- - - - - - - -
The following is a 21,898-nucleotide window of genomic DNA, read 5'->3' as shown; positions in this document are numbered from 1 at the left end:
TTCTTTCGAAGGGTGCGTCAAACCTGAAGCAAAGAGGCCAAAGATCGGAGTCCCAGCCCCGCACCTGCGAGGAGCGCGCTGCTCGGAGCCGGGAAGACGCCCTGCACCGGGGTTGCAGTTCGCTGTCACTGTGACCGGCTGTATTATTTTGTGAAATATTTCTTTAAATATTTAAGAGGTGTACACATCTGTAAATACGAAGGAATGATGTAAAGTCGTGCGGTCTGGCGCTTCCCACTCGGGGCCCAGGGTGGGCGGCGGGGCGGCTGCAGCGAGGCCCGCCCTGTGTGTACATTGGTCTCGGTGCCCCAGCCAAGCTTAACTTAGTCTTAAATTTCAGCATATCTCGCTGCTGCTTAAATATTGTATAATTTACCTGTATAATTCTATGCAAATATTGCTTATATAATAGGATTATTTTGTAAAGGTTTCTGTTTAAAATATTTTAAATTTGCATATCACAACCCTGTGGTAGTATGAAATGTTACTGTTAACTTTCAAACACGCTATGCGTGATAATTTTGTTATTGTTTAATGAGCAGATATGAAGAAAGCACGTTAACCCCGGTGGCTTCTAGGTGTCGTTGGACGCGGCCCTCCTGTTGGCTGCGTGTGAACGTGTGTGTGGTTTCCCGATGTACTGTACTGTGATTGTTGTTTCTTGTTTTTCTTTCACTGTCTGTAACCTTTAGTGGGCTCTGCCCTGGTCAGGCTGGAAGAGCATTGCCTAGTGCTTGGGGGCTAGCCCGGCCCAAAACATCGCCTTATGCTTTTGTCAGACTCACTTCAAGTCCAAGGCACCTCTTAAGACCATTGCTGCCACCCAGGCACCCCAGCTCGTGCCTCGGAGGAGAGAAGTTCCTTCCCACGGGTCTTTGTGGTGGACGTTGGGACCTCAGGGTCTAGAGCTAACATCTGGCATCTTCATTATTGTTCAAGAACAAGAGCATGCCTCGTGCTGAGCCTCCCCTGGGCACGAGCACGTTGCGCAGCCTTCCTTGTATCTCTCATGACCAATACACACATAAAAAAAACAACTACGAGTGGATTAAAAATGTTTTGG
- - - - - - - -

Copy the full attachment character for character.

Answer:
The following is a 21,898-nucleotide window of genomic DNA, read 5'->3' as shown; positions in this document are numbered from 1 at the left end:
TTCTTTCGAAGGGTGCGTCAAACCTGAAGCAAAGAGGCCAAAGATCGGAGTCCCAGCCCCGCACCTGCGAGGAGCGCGCTGCTCGGAGCCGGGAAGACGCCCTGCACCGGGGTTGCAGTTCGCTGTCACTGTGACCGGCTGTATTATTTTGTGAAATATTTCTTTAAATATTTAAGAGGTGTACACATCTGTAAATACGAAGGAATGATGTAAAGTCGTGCGGTCTGGCGCTTCCCACTCGGGGCCCAGGGTGGGCGGCGGGGCGGCTGCAGCGAGGCCCGCCCTGTGTGTACATTGGTCTCGGTGCCCCAGCCAAGCTTAACTTAGTCTTAAATTTCAGCATATCTCGCTGCTGCTTAAATATTGTATAATTTACCTGTATAATTCTATGCAAATATTGCTTATATAATAGGATTATTTTGTAAAGGTTTCTGTTTAAAATATTTTAAATTTGCATATCACAACCCTGTGGTAGTATGAAATGTTACTGTTAACTTTCAAACACGCTATGCGTGATAATTTTGTTATTGTTTAATGAGCAGATATGAAGAAAGCACGTTAACCCCGGTGGCTTCTAGGTGTCGTTGGACGCGGCCCTCCTGTTGGCTGCGTGTGAACGTGTGTGTGGTTTCCCGATGTACTGTACTGTGATTGTTGTTTCTTGTTTTTCTTTCACTGTCTGTAACCTTTAGTGGGCTCTGCCCTGGTCAGGCTGGAAGAGCATTGCCTAGTGCTTGGGGGCTAGCCCGGCCCAAAACATCGCCTTATGCTTTTGTCAGACTCACTTCAAGTCCAAGGCACCTCTTAAGACCATTGCTGCCACCCAGGCACCCCAGCTCGTGCCTCGGAGGAGAGAAGTTCCTTCCCACGGGTCTTTGTGGTGGACGTTGGGACCTCAGGGTCTAGAGCTAACATCTGGCATCTTCATTATTGTTCAAGAACAAGAGCATGCCTCGTGCTGAGCCTCCCCTGGGCACGAGCACGTTGCGCAGCCTTCCTTGTATCTCTCATGACCAATACACACATAAAAAAAACAACTACGAGTGGATTAAAAATGTTTTGG